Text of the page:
Startups pitch ideas at CES in bid to join global tech giants

Published 10.01.2020 21:46
Attendees view innovative, award-winning products at the 2020 Consumer Electronics Show CES, Las Vegas, Nevada, Jan. 9, 2020. AFP Photo.
Attendees view innovative, award-winning products at the 2020 Consumer Electronics Show (CES), Las Vegas, Nevada, Jan. 9, 2020. (AFP Photo).

About 1,200 startups from 40 countries participated in this year's Eureka Park event organized parallel to the CES trade show. More than 20 entrepreneurs demonstrated their ideas, enjoying national and international exposure and support

The Consumer Electronics Show (CES), the world's largest consumer electronics exhibition, hosted about 1,200 startups at its Eureka Park event. Startups from 40 countries converged on Eureka Park, a startup arena that provides a unique opportunity to launch new products, services or ideas.

The Eureka Park event has been organized since 2012 and has so far generated $1.2 billion in funding for startups. Some 20 startups from Turkey were also among this year's participants. The event is expected to discover the billion-dollar giants of the future, offering a prime opportunity for startups to make a direct entrance into the American market.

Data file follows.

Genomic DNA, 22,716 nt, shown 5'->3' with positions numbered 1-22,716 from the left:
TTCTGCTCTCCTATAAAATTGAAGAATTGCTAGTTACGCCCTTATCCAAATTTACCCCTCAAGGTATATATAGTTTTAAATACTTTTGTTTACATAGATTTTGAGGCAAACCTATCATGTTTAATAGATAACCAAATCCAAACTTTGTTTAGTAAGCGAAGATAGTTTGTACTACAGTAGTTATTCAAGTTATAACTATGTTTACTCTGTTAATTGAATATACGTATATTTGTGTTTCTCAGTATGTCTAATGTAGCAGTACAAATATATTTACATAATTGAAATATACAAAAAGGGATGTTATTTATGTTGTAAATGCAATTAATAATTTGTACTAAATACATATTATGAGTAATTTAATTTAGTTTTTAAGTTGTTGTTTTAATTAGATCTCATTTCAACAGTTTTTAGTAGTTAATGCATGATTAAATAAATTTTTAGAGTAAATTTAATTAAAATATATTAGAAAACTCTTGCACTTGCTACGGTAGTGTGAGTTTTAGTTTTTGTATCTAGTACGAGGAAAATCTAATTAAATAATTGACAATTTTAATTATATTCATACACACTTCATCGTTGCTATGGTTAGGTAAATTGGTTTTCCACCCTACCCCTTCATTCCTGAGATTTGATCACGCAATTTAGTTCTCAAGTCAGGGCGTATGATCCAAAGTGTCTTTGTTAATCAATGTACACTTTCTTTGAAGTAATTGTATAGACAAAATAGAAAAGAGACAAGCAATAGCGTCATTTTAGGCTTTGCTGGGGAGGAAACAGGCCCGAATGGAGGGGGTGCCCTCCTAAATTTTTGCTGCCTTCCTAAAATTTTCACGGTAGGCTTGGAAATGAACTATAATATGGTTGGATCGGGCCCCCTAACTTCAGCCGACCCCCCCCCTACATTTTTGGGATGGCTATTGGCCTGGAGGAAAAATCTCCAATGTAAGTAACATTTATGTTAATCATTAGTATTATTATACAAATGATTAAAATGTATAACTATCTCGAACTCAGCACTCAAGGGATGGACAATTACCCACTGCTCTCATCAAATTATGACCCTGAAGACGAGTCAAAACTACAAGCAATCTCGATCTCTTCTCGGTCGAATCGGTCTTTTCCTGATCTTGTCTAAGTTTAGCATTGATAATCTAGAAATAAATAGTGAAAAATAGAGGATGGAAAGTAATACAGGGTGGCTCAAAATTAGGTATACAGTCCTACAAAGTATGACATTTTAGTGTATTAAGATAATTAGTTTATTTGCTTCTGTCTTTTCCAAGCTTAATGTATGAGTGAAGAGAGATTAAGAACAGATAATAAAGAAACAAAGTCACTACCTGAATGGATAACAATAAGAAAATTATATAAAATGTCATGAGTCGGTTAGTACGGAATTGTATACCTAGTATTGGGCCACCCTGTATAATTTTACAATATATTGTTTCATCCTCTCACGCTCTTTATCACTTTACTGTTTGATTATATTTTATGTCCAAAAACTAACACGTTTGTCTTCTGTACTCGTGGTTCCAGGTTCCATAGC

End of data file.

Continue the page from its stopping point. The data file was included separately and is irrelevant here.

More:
The startups that exhibit their products and services at the Sand Expo enjoy the opportunity of finding investors, corporations or companies to support them. The entrepreneurs showcased their projects on stage while different competitions.

From artificial intelligence (AI) to the health care industry, from gaming to networked internet devices, different startups look for their first step to enter the U.S. and global market at CES. France, which brings the second-highest number of participants to Eureka Park after the U.S., was represented with 300 startups this year – meaning one out of every four startups was French.

Some of the graduates of Türk Telekom startup acceleration program PİLOT could easily carry their projects to the U.S. as Turkey's leading information and communication technologies company supports startups introduce their projects internationally.

Many startups have the opportunity to expand relationships and their customer networks at the event, which is also attended by giant technology companies. These entrepreneurs explain themselves to investors during the competition held at the event, in hopes of finding the right investor.


With initial support from Kickstarter, a crowdfunding platform, WELT facilitates the monitoring of health information via a smart belt. Users can easily track how far they have walked and how long they have remained seated. The belt is compatible with the Apple iPhone iOS and Google Android.

WELT, a startup that received funding from crowdfunding platform Kickstarter, is a wellness belt that tracks key health data and provides tips and warnings for better health. (Photo by WELT)


Through multipurpose sensors, Oval Home enables users to become aware of the problems that may arise in their home or office while they are away. Oval Home warns home or business owners of potential issues detected by small sensors that can analyze temperature, light, humidity, movement or moisture. The starter kit allows you to be notified when a prohibited medicine cabinet is opened or a water tap is used. The product comes with a hub and two sensors.